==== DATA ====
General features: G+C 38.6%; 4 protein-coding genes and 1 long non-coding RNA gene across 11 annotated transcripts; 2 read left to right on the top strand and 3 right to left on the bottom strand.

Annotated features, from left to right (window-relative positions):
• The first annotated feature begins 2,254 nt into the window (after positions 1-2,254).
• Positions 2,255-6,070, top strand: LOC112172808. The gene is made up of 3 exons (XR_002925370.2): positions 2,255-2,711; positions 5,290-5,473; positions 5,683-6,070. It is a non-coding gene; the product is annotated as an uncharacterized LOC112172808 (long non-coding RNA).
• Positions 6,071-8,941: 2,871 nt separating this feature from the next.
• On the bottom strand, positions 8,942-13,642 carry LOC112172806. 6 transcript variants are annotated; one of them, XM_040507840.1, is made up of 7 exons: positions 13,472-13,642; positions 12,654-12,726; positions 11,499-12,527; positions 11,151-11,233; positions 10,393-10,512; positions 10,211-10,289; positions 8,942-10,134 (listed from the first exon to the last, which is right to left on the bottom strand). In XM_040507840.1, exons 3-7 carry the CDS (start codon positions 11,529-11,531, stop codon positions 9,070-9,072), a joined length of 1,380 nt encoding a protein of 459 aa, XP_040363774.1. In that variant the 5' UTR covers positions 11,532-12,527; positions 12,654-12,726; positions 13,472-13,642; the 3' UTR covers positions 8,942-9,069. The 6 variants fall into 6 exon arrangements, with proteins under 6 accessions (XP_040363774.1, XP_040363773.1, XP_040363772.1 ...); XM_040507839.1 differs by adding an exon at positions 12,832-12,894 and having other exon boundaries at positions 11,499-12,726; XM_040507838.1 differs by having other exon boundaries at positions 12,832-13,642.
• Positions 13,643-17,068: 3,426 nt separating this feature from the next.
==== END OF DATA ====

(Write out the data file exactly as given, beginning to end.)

General features: G+C 38.6%; 4 protein-coding genes and 1 long non-coding RNA gene across 11 annotated transcripts; 2 read left to right on the top strand and 3 right to left on the bottom strand.

Annotated features, from left to right (window-relative positions):
• The first annotated feature begins 2,254 nt into the window (after positions 1-2,254).
• Positions 2,255-6,070, top strand: LOC112172808. The gene is made up of 3 exons (XR_002925370.2): positions 2,255-2,711; positions 5,290-5,473; positions 5,683-6,070. It is a non-coding gene; the product is annotated as an uncharacterized LOC112172808 (long non-coding RNA).
• Positions 6,071-8,941: 2,871 nt separating this feature from the next.
• On the bottom strand, positions 8,942-13,642 carry LOC112172806. 6 transcript variants are annotated; one of them, XM_040507840.1, is made up of 7 exons: positions 13,472-13,642; positions 12,654-12,726; positions 11,499-12,527; positions 11,151-11,233; positions 10,393-10,512; positions 10,211-10,289; positions 8,942-10,134 (listed from the first exon to the last, which is right to left on the bottom strand). In XM_040507840.1, exons 3-7 carry the CDS (start codon positions 11,529-11,531, stop codon positions 9,070-9,072), a joined length of 1,380 nt encoding a protein of 459 aa, XP_040363774.1. In that variant the 5' UTR covers positions 11,532-12,527; positions 12,654-12,726; positions 13,472-13,642; the 3' UTR covers positions 8,942-9,069. The 6 variants fall into 6 exon arrangements, with proteins under 6 accessions (XP_040363774.1, XP_040363773.1, XP_040363772.1 ...); XM_040507839.1 differs by adding an exon at positions 12,832-12,894 and having other exon boundaries at positions 11,499-12,726; XM_040507838.1 differs by having other exon boundaries at positions 12,832-13,642.
• Positions 13,643-17,068: 3,426 nt separating this feature from the next.